Sunday, July 18, 2010

Getting from Point A to Point B

When I first started writing I thought I needed to account for all of my main characters time. My writer friend called it pedestrian writing.

She got into the car. She drove to her friends. She got out and went inside.
(horrible, but you get the point)

In the past I spent more time trying to writer creative descriptions about moving from one scene to the next when all I really needed to do was end the scene and start again somewhere else.

So that's what I'm trying to do. I don't have to tell the reader everything the main character does. Readers are smart and they can make the right assumptions about what your character has done between scenes.

How about you? Do you feel like you need to account for all the time or not?


Tabitha Bird said...

No. I have the opposite problem I sometimes make massive leaps and expect the reader to catch up :)

Andrea Mack said...

Getting the time line right is something that I find challenging. In some places in my novel, it's important to see what the characters are doing, say, for the entire afternoon. In other places, a week needs to pass. I find it tricky to capture the right amount of detail to show different situations.

Laura Pauling said...

This is great advice. Even in movies, dialogue is cut off right after the important stuff has been said - and we don't blink an eye. Starting a scene as late as I can and ending it as early is my goal. :)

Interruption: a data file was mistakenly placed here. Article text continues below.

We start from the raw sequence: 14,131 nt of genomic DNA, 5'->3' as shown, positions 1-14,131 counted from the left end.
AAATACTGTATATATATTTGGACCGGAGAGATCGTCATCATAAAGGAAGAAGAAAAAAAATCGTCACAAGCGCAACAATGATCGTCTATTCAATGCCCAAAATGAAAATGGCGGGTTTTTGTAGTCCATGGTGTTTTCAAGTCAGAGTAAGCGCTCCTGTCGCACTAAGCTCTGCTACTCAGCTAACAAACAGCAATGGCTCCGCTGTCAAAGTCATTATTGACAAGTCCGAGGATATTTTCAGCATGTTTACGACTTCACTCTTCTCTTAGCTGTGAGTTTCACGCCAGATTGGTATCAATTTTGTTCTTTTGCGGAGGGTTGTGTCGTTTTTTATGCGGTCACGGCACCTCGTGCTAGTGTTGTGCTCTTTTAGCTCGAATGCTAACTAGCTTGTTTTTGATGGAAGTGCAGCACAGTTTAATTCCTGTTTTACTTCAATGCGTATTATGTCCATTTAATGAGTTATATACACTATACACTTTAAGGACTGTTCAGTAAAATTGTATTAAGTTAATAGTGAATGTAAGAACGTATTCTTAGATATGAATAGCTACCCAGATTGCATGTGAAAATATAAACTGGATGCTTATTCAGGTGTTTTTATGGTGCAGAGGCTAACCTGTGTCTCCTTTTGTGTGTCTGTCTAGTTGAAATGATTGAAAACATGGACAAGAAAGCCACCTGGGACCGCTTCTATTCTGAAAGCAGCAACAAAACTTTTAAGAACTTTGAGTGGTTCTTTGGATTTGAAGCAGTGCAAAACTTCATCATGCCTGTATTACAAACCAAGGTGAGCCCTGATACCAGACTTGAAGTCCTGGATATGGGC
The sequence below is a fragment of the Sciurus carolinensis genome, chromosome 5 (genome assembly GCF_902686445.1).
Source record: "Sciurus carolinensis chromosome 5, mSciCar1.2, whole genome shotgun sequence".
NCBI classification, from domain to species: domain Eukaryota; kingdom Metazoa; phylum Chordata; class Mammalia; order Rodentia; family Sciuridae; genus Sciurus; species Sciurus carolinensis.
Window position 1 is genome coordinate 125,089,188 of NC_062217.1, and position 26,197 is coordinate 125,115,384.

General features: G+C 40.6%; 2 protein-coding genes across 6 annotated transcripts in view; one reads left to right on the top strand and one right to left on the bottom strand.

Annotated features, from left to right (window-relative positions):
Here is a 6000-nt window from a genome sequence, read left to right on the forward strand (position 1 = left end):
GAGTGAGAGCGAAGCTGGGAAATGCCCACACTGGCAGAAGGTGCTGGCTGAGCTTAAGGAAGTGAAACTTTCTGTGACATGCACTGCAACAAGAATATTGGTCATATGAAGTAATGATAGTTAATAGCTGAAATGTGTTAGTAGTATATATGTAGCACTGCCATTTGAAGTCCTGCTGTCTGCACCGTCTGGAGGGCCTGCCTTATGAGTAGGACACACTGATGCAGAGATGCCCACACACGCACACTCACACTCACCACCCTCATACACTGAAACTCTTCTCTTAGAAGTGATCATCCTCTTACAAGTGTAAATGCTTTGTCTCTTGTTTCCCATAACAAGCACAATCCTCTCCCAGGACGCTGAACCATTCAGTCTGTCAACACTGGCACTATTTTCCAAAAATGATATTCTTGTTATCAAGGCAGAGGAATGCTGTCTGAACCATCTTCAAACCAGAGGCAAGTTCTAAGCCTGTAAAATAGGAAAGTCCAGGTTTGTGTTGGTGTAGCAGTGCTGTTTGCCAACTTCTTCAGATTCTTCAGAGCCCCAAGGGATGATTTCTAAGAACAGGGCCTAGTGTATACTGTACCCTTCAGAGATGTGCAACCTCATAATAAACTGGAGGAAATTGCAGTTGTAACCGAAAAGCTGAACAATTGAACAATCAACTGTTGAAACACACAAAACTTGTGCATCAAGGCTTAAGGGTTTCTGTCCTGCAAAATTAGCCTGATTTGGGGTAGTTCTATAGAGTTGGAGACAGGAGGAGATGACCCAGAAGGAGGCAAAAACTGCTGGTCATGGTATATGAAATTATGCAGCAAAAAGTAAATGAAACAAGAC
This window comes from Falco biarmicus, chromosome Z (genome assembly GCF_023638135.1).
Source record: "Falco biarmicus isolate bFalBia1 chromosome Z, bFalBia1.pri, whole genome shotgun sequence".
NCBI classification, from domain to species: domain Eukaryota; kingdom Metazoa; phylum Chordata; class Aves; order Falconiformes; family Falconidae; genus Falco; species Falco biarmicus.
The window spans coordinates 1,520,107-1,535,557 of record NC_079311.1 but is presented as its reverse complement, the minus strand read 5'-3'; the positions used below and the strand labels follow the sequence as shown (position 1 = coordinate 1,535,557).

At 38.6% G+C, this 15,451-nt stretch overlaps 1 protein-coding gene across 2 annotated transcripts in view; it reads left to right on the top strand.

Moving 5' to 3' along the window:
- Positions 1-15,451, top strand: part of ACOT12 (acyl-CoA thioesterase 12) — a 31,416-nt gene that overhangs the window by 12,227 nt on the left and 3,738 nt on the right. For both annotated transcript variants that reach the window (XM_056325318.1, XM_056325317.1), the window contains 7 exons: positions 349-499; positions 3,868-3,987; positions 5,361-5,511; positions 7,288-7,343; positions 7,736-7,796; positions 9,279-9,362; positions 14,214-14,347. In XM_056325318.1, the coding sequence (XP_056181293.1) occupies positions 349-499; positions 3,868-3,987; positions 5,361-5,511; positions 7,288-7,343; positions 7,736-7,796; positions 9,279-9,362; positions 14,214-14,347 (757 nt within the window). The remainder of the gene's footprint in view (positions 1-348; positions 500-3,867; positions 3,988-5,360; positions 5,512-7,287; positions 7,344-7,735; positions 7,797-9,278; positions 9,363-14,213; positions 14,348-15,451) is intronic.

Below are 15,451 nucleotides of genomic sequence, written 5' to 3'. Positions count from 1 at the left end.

Jen said...

This is a great post Patti. It's important for the author to know their character, the in's and out's, what they like and don't like but the reader doesn't need to know all of that, just you knowing that helps you understand the character and write them as if they never loved tomatoes (bad example I know)

Happy Monday!

patti said...

Oh, Patti! I used to do this big-time.

Then I learned about the little doohicky, scene breaks



Robyn Campbell said...

Did you read my earlier writing and get an idea for your blog post? *wink*

You nailed Robyn's earliest works. "She turns and walks down the driveway. She opens the car door and sits in the seat. Then she puts the key in the ignition"...and on and on and on. UGH

Great post, Patti.

K. M. Walton said...

I'm reading The Magicians by Lev Grossman and he leaves tremendous gaps in what the character does and it really works. It's been an un-put-downable book by the way. Loving it.

Jill Kemerer said...

Ah, the joys of transitions! Am I guilty? Sometimes! I have to really scrutinize some of the character's moves!

Terri Tiffany said...

No-- I jump! But I have had to make my transitions clearer--and JILL 9up above) helps me with that alot!